The trial of Ivo Sanader on charges of receiving what, Al-Jazeera describes as, $695,000 in kickbacks from an Austrian bank in 1994 was postponed Friday due to the former prime ministers failing health.

At the time of the alleged fraud, Croatia was fighting for independence from Yugoslavia, which lead to its difficulty accessing international markets, the BBC reported.

Al-Jazeera reported that Sanader used his position as deputy foreign minister to take advantage of the countries difficult financial position at the time.

Sanader looked frail in court, and went to the hospital for checkups after the hearing, Al-Jazeera reported.

Al-Jazeera reported that a judge had scheduled a new hearing for Nov. 3.

The murder trial of 21-year-oldTimothy LaMere has been delayed pending the final autopsy report.

LaMere is accused of giving a 19-year-old who later died of drug induced cardiac arrest 2C-E, a drug which the Pioneer Press reported was illegal at the time but could be purchased online.

The Pioneer Press reported that prosecutor Paul Young said a lab in Colorado will do further tests for the presence of 2C-E in the victim's body, but that the prosecution does not need to prove the victim ingested 2C-E specifically.

The Star Tribune reports that the trial that was supposed to begin Nov. 14 was put on hold by Anoka County District Judge Alan Pendleton, who scheduled another pretrial hearing Nov. 30.

Hamjatta Baba Fofana was sentenced to 90 days in jail, a $3,000 fine and two years of probation by a Ramsey County District judge. The Star Tribune reported that Fofana may be eligible to serve the time on home electronic monitoring.

Fofana pleaded guilty to criminal vehicular operation, which the Star Tribune reports was part of a plea deal which dismissed two other counts.

The Pioneer Press reported that after Fofana hit 2-year-old Rosie Ortega on, the girl's father screamed for Fofana to stop and pulled the car's emergency brake so the girl's mother could free her from under the car before Fofana drove to his nearby apartment.

Fofana's blood alcohol concentration was 0.32 an hour after the incident occurred on April 10, reported the Star Tribune.

Ortega was missing a quarter-size portion of her scalp, but was in good condition the next day, the Star Tribune reported. However, the Pioneer Press reported that she spent three days in the hospital.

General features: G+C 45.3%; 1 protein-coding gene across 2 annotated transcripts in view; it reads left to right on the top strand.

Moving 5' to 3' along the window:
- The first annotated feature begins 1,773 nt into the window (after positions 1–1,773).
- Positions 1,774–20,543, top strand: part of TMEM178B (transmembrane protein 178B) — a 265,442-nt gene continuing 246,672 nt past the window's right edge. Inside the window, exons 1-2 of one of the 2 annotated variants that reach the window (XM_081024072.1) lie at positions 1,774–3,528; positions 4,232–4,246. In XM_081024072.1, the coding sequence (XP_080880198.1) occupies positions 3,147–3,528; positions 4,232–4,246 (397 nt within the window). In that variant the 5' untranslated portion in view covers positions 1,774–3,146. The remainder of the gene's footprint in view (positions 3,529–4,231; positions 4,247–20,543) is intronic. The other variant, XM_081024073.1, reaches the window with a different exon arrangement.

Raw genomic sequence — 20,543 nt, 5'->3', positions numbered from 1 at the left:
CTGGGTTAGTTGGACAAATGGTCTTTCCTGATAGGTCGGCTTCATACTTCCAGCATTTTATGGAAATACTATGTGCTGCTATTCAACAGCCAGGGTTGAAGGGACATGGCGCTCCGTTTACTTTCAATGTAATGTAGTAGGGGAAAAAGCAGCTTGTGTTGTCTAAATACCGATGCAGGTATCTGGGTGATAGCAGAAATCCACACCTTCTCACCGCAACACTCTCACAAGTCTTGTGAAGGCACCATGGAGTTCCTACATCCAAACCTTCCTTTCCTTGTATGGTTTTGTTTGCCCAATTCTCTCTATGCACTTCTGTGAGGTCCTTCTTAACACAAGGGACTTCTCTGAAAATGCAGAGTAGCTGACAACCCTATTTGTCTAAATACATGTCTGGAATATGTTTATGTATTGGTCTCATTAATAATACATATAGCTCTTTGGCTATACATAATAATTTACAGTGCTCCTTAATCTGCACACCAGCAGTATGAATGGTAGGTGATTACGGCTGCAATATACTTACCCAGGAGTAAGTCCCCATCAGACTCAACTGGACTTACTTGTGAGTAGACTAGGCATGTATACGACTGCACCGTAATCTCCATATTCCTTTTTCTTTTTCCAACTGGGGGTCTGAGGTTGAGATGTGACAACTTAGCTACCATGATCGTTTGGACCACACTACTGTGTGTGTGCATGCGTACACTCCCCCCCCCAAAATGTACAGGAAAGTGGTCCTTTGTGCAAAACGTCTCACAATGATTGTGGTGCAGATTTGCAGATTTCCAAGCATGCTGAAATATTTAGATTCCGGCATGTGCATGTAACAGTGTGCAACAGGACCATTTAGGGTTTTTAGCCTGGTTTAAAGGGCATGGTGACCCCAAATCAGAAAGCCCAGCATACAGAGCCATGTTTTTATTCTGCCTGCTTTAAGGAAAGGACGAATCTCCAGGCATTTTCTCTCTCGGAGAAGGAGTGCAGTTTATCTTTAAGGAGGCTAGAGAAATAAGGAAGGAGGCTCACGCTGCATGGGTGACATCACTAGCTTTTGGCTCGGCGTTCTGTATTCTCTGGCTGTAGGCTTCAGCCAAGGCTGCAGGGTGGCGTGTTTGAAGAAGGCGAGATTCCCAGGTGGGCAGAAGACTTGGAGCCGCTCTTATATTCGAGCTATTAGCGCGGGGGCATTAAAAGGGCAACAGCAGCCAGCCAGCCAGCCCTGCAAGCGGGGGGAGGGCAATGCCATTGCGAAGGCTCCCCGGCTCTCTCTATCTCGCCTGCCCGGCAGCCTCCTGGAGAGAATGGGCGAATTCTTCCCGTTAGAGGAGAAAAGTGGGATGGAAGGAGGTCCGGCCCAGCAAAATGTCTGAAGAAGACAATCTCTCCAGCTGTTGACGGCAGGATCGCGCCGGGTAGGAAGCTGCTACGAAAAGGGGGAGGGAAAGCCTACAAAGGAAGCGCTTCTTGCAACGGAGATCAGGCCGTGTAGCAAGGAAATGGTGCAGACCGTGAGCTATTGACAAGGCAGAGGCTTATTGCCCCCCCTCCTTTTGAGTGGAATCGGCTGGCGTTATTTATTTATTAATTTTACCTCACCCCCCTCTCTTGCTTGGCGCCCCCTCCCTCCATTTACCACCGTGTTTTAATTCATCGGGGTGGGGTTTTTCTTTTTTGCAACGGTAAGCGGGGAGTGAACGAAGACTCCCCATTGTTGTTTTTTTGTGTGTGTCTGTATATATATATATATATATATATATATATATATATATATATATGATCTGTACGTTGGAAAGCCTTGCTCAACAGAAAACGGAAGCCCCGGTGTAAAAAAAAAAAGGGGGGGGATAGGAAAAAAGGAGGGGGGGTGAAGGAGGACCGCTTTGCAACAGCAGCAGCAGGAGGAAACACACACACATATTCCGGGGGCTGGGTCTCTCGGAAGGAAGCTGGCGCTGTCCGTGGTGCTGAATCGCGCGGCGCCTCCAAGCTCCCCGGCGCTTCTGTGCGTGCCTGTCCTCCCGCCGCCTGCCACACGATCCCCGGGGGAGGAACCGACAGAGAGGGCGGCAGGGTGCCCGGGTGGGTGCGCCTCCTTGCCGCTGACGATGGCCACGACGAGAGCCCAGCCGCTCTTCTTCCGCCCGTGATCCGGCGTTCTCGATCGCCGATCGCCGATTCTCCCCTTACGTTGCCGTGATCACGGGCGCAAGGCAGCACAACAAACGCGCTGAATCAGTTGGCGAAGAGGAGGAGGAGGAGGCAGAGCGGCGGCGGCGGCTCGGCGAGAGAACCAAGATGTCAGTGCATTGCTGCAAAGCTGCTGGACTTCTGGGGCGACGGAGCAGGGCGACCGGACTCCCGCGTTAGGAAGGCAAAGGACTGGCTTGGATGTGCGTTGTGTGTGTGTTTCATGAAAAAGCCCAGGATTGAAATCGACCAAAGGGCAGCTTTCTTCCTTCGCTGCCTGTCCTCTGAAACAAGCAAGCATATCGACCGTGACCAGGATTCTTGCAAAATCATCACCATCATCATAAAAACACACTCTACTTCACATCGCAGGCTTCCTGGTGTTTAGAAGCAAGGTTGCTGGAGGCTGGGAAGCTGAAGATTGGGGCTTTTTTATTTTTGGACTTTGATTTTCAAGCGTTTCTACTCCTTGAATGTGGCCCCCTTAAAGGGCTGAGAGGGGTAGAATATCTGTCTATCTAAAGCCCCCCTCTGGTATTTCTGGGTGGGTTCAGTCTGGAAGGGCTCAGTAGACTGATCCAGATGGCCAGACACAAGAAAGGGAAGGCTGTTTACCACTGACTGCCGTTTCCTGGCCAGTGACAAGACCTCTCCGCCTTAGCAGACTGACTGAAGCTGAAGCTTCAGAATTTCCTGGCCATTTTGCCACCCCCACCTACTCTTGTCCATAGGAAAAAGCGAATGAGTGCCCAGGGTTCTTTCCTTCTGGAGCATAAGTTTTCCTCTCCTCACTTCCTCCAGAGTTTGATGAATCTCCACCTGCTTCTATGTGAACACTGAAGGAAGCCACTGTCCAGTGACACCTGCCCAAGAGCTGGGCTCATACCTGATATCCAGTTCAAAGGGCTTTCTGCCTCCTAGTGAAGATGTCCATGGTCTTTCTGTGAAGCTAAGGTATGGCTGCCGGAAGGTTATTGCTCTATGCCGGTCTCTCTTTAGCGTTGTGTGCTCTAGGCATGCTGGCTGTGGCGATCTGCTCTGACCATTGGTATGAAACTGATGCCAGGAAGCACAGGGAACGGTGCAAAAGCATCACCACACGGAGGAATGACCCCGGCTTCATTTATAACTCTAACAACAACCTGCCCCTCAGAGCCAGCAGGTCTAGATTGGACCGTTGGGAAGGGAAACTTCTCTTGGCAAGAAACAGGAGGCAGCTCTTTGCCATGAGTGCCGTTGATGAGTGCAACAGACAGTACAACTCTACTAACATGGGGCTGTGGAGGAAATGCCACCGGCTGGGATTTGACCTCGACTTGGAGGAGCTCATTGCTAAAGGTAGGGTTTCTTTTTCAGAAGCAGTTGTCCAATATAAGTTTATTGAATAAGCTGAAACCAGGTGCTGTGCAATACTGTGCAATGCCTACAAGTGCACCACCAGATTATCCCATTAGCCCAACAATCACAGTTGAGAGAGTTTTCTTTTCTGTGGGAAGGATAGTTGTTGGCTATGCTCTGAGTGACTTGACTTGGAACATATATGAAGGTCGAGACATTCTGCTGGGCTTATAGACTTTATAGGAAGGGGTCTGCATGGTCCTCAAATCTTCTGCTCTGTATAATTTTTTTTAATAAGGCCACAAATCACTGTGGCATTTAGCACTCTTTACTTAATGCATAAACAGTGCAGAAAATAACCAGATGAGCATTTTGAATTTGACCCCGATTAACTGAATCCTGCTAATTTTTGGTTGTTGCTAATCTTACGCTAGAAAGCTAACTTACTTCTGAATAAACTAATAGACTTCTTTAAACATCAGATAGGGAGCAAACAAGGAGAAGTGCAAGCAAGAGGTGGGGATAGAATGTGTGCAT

Fofana had taught English as a Second Language St. Paul public schools since 1993.

Judge releases arrested protesters in Nashville

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Occupy Nashville protesters were arrested Friday and Saturday for inhabiting a public park after the 10 p.m. curfew.

On both occasions the Night Court Magistrate Thomas Nelson released all those arrested and refused to sign the arrest warrants.

ABC News reported Nelson said that the state did not have the authority to create the curfew, and that protesters did not have enough time to get the necessary permits when arrests began less than 24 hours after the curfew was announced.

The New York Times reported that there were no new arrests made as protesters defied the curfew for a third consecutive night Saturday; however, ABC News noted that there was still a police presence.

Alfredo Astiz, who the BBC reports is also known as the "Blond Angel of Death", was found guilty of torture, murder and forced disappearance for his work at the Naval Mechanical School in Buenos Aires, known as Esma.

15 other former military and police officers who had worked at Esma were sentenced to between 18 years and life imprisonment.

During the military rule from 1976-83 approximately 5,000 prisoners were taken to Esma, where 90% were eventually killed.

The Buenos Aires Herald reported that the celebrating crowd outside the courtroom nearly caused the sentencing to be suspended.

Esma survivor Ricardo Coquet told the BBC: "We resisted. We never committed a crime. This is why this is just. They committed crimes. They are imprisoned."